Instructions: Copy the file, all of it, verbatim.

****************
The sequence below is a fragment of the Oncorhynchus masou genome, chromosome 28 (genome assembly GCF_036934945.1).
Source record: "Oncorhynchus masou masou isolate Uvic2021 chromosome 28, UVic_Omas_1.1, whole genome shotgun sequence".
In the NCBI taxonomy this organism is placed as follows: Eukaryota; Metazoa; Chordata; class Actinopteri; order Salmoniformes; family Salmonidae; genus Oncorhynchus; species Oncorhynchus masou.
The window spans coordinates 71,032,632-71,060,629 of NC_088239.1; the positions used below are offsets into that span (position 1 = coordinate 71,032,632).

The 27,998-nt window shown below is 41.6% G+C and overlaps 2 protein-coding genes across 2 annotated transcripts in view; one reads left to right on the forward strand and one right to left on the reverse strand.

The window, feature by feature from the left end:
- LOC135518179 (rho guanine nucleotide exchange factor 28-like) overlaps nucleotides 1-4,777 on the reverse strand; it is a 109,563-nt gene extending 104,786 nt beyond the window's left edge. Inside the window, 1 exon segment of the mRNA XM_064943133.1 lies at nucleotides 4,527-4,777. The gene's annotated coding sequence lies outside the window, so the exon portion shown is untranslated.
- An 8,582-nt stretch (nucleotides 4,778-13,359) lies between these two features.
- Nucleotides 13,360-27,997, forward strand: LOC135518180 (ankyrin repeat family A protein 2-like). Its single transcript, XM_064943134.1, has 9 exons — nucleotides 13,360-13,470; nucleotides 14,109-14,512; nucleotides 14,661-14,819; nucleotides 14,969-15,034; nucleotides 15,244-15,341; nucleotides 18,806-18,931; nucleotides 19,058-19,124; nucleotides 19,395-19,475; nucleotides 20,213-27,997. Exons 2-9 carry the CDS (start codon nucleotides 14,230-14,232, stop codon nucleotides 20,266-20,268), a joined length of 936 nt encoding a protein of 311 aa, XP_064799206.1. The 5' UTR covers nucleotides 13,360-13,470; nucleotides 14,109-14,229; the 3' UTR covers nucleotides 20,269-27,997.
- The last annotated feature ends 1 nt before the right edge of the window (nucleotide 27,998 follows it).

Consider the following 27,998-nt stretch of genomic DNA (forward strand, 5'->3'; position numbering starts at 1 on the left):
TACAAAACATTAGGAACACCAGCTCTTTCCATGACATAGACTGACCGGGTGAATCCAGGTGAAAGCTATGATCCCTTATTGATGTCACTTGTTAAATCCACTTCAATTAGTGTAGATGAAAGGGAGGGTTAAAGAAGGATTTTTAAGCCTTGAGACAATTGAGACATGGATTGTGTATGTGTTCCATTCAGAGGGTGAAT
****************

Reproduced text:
The sequence below is a fragment of the Oncorhynchus masou genome, chromosome 28 (genome assembly GCF_036934945.1).
Source record: "Oncorhynchus masou masou isolate Uvic2021 chromosome 28, UVic_Omas_1.1, whole genome shotgun sequence".
In the NCBI taxonomy this organism is placed as follows: Eukaryota; Metazoa; Chordata; class Actinopteri; order Salmoniformes; family Salmonidae; genus Oncorhynchus; species Oncorhynchus masou.
The window spans coordinates 71,032,632-71,060,629 of NC_088239.1; the positions used below are offsets into that span (position 1 = coordinate 71,032,632).

The 27,998-nt window shown below is 41.6% G+C and overlaps 2 protein-coding genes across 2 annotated transcripts in view; one reads left to right on the forward strand and one right to left on the reverse strand.

The window, feature by feature from the left end:
- LOC135518179 (rho guanine nucleotide exchange factor 28-like) overlaps nucleotides 1-4,777 on the reverse strand; it is a 109,563-nt gene extending 104,786 nt beyond the window's left edge. Inside the window, 1 exon segment of the mRNA XM_064943133.1 lies at nucleotides 4,527-4,777. The gene's annotated coding sequence lies outside the window, so the exon portion shown is untranslated.
- An 8,582-nt stretch (nucleotides 4,778-13,359) lies between these two features.
- Nucleotides 13,360-27,997, forward strand: LOC135518180 (ankyrin repeat family A protein 2-like). Its single transcript, XM_064943134.1, has 9 exons — nucleotides 13,360-13,470; nucleotides 14,109-14,512; nucleotides 14,661-14,819; nucleotides 14,969-15,034; nucleotides 15,244-15,341; nucleotides 18,806-18,931; nucleotides 19,058-19,124; nucleotides 19,395-19,475; nucleotides 20,213-27,997. Exons 2-9 carry the CDS (start codon nucleotides 14,230-14,232, stop codon nucleotides 20,266-20,268), a joined length of 936 nt encoding a protein of 311 aa, XP_064799206.1. The 5' UTR covers nucleotides 13,360-13,470; nucleotides 14,109-14,229; the 3' UTR covers nucleotides 20,269-27,997.
- The last annotated feature ends 1 nt before the right edge of the window (nucleotide 27,998 follows it).

Consider the following 27,998-nt stretch of genomic DNA (forward strand, 5'->3'; position numbering starts at 1 on the left):
TACAAAACATTAGGAACACCAGCTCTTTCCATGACATAGACTGACCGGGTGAATCCAGGTGAAAGCTATGATCCCTTATTGATGTCACTTGTTAAATCCACTTCAATTAGTGTAGATGAAAGGGAGGGTTAAAGAAGGATTTTTAAGCCTTGAGACAATTGAGACATGGATTGTGTATGTGTTCCATTCAGAGGGTGAAT